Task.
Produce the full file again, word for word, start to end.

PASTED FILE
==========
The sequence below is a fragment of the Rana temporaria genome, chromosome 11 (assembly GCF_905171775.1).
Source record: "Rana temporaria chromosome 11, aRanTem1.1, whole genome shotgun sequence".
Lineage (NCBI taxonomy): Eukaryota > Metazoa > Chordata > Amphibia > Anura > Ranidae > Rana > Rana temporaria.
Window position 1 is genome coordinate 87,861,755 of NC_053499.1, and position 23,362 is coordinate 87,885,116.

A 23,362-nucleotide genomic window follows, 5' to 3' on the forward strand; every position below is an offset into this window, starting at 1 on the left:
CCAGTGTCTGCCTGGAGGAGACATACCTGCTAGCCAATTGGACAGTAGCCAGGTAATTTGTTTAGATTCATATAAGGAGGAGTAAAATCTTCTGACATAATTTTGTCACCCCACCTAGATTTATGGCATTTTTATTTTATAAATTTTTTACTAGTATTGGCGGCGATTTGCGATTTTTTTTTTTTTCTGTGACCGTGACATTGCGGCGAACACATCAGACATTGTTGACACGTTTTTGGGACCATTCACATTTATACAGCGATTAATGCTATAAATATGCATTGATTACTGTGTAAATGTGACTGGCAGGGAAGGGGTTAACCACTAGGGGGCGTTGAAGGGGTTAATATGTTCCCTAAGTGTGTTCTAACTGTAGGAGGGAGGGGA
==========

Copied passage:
The sequence below is a fragment of the Rana temporaria genome, chromosome 11 (assembly GCF_905171775.1).
Source record: "Rana temporaria chromosome 11, aRanTem1.1, whole genome shotgun sequence".
Lineage (NCBI taxonomy): Eukaryota > Metazoa > Chordata > Amphibia > Anura > Ranidae > Rana > Rana temporaria.
Window position 1 is genome coordinate 87,861,755 of NC_053499.1, and position 23,362 is coordinate 87,885,116.

A 23,362-nucleotide genomic window follows, 5' to 3' on the forward strand; every position below is an offset into this window, starting at 1 on the left:
CCAGTGTCTGCCTGGAGGAGACATACCTGCTAGCCAATTGGACAGTAGCCAGGTAATTTGTTTAGATTCATATAAGGAGGAGTAAAATCTTCTGACATAATTTTGTCACCCCACCTAGATTTATGGCATTTTTATTTTATAAATTTTTTACTAGTATTGGCGGCGATTTGCGATTTTTTTTTTTTTCTGTGACCGTGACATTGCGGCGAACACATCAGACATTGTTGACACGTTTTTGGGACCATTCACATTTATACAGCGATTAATGCTATAAATATGCATTGATTACTGTGTAAATGTGACTGGCAGGGAAGGGGTTAACCACTAGGGGGCGTTGAAGGGGTTAATATGTTCCCTAAGTGTGTTCTAACTGTAGGAGGGAGGGGA